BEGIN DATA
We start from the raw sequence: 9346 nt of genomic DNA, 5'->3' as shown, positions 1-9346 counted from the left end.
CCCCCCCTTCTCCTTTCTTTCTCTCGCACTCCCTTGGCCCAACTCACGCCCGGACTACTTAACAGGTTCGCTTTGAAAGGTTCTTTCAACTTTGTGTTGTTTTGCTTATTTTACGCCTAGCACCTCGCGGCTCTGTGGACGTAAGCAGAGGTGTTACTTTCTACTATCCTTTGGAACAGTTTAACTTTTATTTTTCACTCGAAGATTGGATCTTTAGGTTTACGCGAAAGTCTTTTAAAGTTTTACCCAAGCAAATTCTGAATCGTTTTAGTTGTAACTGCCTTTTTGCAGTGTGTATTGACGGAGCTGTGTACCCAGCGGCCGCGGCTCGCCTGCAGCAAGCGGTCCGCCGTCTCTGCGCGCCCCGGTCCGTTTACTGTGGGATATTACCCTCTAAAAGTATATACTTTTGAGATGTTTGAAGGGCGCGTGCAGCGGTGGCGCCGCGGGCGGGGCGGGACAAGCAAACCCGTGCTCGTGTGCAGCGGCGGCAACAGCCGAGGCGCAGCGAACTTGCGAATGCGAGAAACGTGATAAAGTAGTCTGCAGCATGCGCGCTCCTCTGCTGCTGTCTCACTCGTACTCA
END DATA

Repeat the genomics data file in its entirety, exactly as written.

We start from the raw sequence: 9346 nt of genomic DNA, 5'->3' as shown, positions 1-9346 counted from the left end.
CCCCCCCTTCTCCTTTCTTTCTCTCGCACTCCCTTGGCCCAACTCACGCCCGGACTACTTAACAGGTTCGCTTTGAAAGGTTCTTTCAACTTTGTGTTGTTTTGCTTATTTTACGCCTAGCACCTCGCGGCTCTGTGGACGTAAGCAGAGGTGTTACTTTCTACTATCCTTTGGAACAGTTTAACTTTTATTTTTCACTCGAAGATTGGATCTTTAGGTTTACGCGAAAGTCTTTTAAAGTTTTACCCAAGCAAATTCTGAATCGTTTTAGTTGTAACTGCCTTTTTGCAGTGTGTATTGACGGAGCTGTGTACCCAGCGGCCGCGGCTCGCCTGCAGCAAGCGGTCCGCCGTCTCTGCGCGCCCCGGTCCGTTTACTGTGGGATATTACCCTCTAAAAGTATATACTTTTGAGATGTTTGAAGGGCGCGTGCAGCGGTGGCGCCGCGGGCGGGGCGGGACAAGCAAACCCGTGCTCGTGTGCAGCGGCGGCAACAGCCGAGGCGCAGCGAACTTGCGAATGCGAGAAACGTGATAAAGTAGTCTGCAGCATGCGCGCTCCTCTGCTGCTGTCTCACTCGTACTCA